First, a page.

Caring for Someone With Geographic Atrophy

Medically Reviewed by Whitney Seltman, OD on February 20, 2023
4 min read

Taking on the role of caregiver for a loved one can be a rewarding experience. But it also comes with stress and challenges. This is especially true when you’re a caregiver for someone with vision loss or blindness. 

Geographic atrophy (GA) is an advanced form of the eye disease age-related macular degeneration (AMD). It can severely affect vision. People who have it may need extra help with everyday activities like reading and getting around the house.

So, what does it mean to care for someone with GA, and how can you also be sure to take care of yourself in the process?

Learn more about geographic atrophy. One of the first ways you can help your loved one adjust to life with limited vision is to learn all you can about their illness.

Read up on what causes GA, symptoms your loved one might have, and how to help manage their symptoms. Think about talking to a counselor or joining a support group for caregivers. Organizations like the Family Caregiver Alliance, National Eye Institute of the National Institutes of Health, and Macular Degeneration Partnership also have useful information on their websites.

Connect your loved one with vision rehab services. Vision rehabilitation specialists educate those living with vision loss about ways to adapt to vision loss and maximize any remaining vision. 

For instance, AMD affects vision in the center part of your eye. A vision rehab specialist will show your loved one how to take full advantage of their side (peripheral) vision. They’ll also learn about techniques and products to keep or regain their independence.

Connect your loved one to these services by contacting government and private groups assisting people with visual impairment. Or, ask your eye doctor to suggest a specialist.

Research low vision aids. These products help people with low vision make the most of their sight. As a caregiver, your loved one may need your support in choosing these tools and installing or setting them up. 

Some examples of low vision aids are:

  • Devices to magnify text
  • Lenses that aid in long-distance vision
  • Special lights
  • Large-print reading materials (books, magazines, and newspapers)
  • Special computers, tablets, and software
  • Closed-circuit televisions (CCTVs)
  • Audio devices (talking clocks, calculators, watches, navigation tools, books, and smart speakers)
  • Communication devices (telephones with large buttons, special keyboards, and large screens)

Make home alterations. Also called adaptive living, these are basic changes you can make around your house to keep those with low vision safe so they can carry out daily tasks. They include things like:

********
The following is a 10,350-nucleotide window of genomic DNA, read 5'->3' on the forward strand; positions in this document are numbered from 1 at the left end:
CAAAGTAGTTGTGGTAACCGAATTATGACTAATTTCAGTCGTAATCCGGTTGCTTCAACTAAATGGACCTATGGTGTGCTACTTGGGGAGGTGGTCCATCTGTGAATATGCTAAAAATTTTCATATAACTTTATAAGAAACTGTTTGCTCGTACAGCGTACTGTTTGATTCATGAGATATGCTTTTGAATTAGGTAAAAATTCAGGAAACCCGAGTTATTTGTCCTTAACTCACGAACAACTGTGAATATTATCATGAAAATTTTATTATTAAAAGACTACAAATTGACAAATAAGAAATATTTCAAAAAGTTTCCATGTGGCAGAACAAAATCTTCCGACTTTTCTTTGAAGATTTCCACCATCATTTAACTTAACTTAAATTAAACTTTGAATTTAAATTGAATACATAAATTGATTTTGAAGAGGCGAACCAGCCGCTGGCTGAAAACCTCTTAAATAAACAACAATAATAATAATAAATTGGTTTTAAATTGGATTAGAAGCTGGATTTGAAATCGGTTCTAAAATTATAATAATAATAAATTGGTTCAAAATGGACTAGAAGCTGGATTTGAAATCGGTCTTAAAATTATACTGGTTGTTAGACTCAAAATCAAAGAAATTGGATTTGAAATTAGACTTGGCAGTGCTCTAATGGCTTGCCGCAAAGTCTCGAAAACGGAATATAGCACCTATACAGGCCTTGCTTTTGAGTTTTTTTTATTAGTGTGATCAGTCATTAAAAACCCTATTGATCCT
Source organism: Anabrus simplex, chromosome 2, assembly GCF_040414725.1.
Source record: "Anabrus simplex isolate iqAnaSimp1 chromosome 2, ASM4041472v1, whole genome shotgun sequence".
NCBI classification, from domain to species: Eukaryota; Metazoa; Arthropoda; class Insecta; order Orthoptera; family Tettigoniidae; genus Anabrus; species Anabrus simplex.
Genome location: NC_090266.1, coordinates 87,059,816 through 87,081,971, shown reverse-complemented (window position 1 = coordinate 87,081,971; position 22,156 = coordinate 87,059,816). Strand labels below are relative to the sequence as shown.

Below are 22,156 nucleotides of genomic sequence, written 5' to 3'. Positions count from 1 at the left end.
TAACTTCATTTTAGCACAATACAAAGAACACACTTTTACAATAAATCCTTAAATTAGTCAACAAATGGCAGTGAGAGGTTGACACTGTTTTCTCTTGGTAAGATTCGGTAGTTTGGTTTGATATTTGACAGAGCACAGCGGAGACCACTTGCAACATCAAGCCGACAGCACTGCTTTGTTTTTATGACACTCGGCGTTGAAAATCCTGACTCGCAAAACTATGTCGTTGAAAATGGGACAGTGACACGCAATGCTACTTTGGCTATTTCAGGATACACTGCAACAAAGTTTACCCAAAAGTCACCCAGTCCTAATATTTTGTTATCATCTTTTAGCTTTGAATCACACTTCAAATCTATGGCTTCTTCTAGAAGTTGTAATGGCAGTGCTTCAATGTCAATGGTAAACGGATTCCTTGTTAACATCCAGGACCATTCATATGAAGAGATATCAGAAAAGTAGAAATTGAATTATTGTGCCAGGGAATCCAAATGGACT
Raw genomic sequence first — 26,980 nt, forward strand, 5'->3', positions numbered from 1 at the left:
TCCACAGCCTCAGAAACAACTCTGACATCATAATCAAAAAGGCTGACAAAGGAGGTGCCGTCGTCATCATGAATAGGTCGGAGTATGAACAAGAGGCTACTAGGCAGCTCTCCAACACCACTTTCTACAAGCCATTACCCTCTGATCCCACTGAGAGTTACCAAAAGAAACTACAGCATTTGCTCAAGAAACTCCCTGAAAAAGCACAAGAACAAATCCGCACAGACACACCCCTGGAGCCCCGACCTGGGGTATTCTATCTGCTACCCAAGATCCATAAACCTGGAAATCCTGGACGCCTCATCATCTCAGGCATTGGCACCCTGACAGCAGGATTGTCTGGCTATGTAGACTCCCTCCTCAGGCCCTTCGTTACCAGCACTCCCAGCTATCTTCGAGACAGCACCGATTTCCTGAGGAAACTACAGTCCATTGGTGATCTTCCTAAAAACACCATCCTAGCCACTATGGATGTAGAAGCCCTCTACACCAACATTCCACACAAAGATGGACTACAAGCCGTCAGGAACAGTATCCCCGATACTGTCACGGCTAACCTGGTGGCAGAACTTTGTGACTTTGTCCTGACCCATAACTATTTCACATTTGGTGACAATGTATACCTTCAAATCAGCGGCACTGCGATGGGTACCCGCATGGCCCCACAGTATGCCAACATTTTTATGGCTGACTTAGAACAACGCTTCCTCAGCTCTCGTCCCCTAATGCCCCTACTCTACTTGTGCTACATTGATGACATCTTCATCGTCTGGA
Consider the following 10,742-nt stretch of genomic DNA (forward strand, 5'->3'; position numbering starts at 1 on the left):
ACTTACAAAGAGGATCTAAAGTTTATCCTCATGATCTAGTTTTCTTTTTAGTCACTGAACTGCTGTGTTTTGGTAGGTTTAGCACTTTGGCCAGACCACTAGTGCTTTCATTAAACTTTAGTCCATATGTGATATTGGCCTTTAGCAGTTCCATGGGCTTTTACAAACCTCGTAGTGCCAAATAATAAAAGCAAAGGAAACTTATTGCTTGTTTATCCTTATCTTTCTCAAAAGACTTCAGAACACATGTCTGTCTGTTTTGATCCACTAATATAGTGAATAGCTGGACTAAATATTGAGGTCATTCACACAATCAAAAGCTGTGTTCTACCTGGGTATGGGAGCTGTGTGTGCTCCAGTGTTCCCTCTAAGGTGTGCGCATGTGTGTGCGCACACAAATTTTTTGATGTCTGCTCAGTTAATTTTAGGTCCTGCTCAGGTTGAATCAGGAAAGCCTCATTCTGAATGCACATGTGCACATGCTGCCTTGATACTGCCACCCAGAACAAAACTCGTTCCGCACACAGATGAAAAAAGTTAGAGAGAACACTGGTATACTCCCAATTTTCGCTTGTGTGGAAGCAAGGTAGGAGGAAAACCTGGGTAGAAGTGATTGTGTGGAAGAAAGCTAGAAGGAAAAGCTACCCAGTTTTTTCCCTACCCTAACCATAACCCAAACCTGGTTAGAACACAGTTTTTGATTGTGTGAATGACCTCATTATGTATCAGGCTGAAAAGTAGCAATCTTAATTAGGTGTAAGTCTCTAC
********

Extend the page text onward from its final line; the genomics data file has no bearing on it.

• Better lighting. Think about areas of your home that need more light, like the top and bottom of a staircase, the kitchen, or where your loved one reads. The color of the lightbulb you use is important, too. 
  • Less glare. Put up blinds or shades on windows to lower glare and make it easier to see more clearly.
  • Contrasting colors. Use dark or light contrasts in wall paint colors, outlet covers, dishes and utensils, bathroom towels, and handrails, so they stand out compared to other items around them.
  • Getting organized. Keep essential items like mail, keys, and favorite foods in the same place so they’re easier to find. Create large-print labels for things your loved one uses all the time, such as cleaning and cooking supplies and medicines. Remove items they could trip over, like throw rugs.

More Tips

Other simple ways you can help someone who’s visually impaired navigate the world include:

  • Communication. If you send an email, use a large font that’s easy to read. Written text should be in print instead of cursive and written with a dark-colored marker or pen. When a person with GA comes into the room, greet them, so they’re aware of your presence, and speak at a normal volume. Make it known when you’re leaving the room. 
  • Guiding. Instead of grasping your loved one’s arm while walking, allow them to take yours. This helps them to follow behind and expect changes ahead. Avoid leaving them alone in “free space” or not in contact with a stable object.
  • Descriptions. Describe people, places, and things to aid a visually impaired person in using their sense of hearing. For example, think of a clock face when describing where food is on a plate, or explain what a seat looks like when guiding them to sit.

As you take care of your loved one with GA, remember to take care of your own physical and mental well-being. Neglecting your needs can lead to burnout due to ongoing stress. 

Your self-care should include:

  • Look after your physical and mental health. This means getting enough sleep, staying active, and eating nutritious foods. Be sure to talk to a counselor about any concerning changes to your mental health.
  • Find support. It’s tough to ask for help, but resources are available to you and your loved one, including transportation, meal delivery, and housekeeping services. There’s also in-home respite care for companionship and nursing services. Or, reach out to a friend or family member to spend time with your loved one while you take a break or run errands.
  • Be kind to yourself. Take it easy on yourself, and remember you’re doing your best. Don’t feel guilty for putting yourself first sometimes and practicing self-care. In the long run, taking care of yourself will make you a better caregiver to others.